The government is aware of the disproportionate impact this crisis will have on some students. Officials are working with the sector to continue to monitor the situation.
We have worked closely with the Office for Students (OfS) to help clarify that providers can draw upon existing funding to increase hardship funds and support disadvantaged students impacted by COVID-19. Providers are able to use the funding, worth around £256 million for academic year 2020/21, towards student hardship funds, including the purchase of IT equipment, and mental health support. We are also making available an additional £50 million of hardship funding this financial year. In total we have made £70 million of funding available for student hardship given the £20 million made available to higher education (HE) providers in December 2020.
Providers will have flexibility in how they distribute the funding to students, in a way that will best prioritise those in greatest need. We will continue to monitor the situation to look at what impact this funding is having.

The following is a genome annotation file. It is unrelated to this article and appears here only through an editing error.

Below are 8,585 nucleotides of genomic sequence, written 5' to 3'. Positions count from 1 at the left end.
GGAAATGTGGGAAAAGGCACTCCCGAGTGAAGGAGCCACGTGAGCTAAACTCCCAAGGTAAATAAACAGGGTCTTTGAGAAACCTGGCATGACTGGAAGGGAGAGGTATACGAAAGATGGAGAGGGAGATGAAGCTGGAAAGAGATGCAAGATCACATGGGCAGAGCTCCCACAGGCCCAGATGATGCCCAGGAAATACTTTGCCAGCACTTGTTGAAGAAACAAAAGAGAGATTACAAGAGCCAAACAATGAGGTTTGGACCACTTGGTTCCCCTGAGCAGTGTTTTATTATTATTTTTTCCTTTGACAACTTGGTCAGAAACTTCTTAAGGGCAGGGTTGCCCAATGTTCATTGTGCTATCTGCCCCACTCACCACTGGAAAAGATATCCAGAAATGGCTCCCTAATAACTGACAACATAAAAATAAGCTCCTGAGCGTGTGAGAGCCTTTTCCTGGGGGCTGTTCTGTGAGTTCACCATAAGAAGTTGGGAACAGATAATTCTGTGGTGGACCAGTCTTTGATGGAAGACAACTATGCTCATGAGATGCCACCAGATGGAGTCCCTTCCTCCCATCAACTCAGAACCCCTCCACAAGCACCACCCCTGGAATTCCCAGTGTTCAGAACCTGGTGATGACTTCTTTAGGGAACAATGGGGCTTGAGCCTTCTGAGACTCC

We have worked with the OfS to provide Student Space, which has been funded with up to £3 million by the OfS. Student Space is a mental health and wellbeing platform that aims to bridge any gaps in support for students arising from this unprecedented situation and is designed to work alongside existing services. I have been clear that ensuring students have access to quality mental health support is my top priority, which is why I asked the OfS to look at extending the platform. I am delighted they have been able to extend the platform to support students for the whole 2020/21 academic year, because no student should be left behind at this challenging time. This resource provides dedicated one-to-one phone, text and web chat facilities, as well as a collaborative online platform providing vital mental health and wellbeing resources.
Furthermore, we have asked the OfS to allocate £15 million towards student mental health in 2021/22 through proposed reforms to Strategic Priorities Grant funding.
On 13 January, I wrote to the OfS, the regulator for HE providers in England. I outlined government expectations of the HE sector. Universities should maintain the quality and quantity of tuition and seek to ensure that all students, regardless of their background, have the resources to study remotely.
The government will continue to work closely with the Quality Assurance Agency for Higher Education, professional bodies and the Office for Students to ensure students continue to leave university with qualifications that have real value, reflect their hard work and allow people to progress.